S. Domingos Church, Lisbon, Portugal

The church of São Domingos still displays the scars of the fire of 1959, almost as a reminder of one of the most abominable events in Portuguese history, the Lisbon massacre.
In Easter 1506 a crowd of Catholics and foreign sailors anchored in river Tagus, instigated by Dominican friars, persecuted, tortured, killed and burned at the stake hundreds of jews accused of heresy. Some of the people involved in this massacre were later arrested and hanged while others lost all their possessions to the crown. The Dominican friars were burnt at the stake. In the square in front of the church, there's a small monument, erected in 2008, in memory of those lost in the massacre.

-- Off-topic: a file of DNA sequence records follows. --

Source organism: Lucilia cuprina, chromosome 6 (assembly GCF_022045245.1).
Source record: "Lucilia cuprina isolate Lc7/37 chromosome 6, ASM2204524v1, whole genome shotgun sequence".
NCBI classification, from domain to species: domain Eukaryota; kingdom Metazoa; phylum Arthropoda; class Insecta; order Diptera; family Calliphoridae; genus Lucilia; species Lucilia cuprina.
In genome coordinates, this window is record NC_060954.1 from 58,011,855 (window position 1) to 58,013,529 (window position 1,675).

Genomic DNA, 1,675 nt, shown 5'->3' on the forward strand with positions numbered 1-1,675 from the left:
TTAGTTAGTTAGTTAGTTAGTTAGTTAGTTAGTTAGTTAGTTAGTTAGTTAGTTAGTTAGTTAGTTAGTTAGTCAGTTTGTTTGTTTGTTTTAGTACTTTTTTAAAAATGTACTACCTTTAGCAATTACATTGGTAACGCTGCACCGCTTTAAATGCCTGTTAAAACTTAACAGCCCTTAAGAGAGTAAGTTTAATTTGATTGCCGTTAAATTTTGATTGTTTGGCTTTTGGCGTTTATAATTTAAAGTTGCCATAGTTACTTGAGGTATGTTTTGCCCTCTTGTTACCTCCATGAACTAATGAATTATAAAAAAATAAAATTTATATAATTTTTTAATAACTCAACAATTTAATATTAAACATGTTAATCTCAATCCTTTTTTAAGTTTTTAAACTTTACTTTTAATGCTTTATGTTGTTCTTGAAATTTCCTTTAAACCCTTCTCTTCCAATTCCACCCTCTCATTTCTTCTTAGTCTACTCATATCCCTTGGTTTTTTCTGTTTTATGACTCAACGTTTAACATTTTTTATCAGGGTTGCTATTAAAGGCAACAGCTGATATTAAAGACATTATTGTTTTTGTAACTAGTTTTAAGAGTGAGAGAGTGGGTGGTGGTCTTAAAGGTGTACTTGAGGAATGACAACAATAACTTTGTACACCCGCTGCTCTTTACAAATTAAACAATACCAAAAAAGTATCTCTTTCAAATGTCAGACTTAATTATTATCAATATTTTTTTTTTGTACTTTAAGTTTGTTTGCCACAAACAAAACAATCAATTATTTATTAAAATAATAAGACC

The original church was built in the 13th century under king D. Sancho II and enlarged under king D. Afonso III and king D. Manuel I- in whose reign the massacre occurred, nine years after he decreed the expulsion or conversion of all the Portuguese jews.
In 1531 the church was severely damaged by an earthquake and in 1755 almost destroyed by the Great earthquake (and later, in 1959, by a fire). 
The church was rebuilt in the baroque style, with the works being directed by architect Carlos Mardel.This church was, from late 18th to mid 20th century, the largest and most splendid church in Lisbon, where all royal events took place.
After the 1959 fire, the church reopened in 1994, with only the ceiling having been rebuilt and many signs of the fire in place, a very lugubrious scenery. It has an altar dedicated to Our Lady of Fátima and the three shepherd children. 

Opening hours: 7.30 a.m. to 7 p.m.


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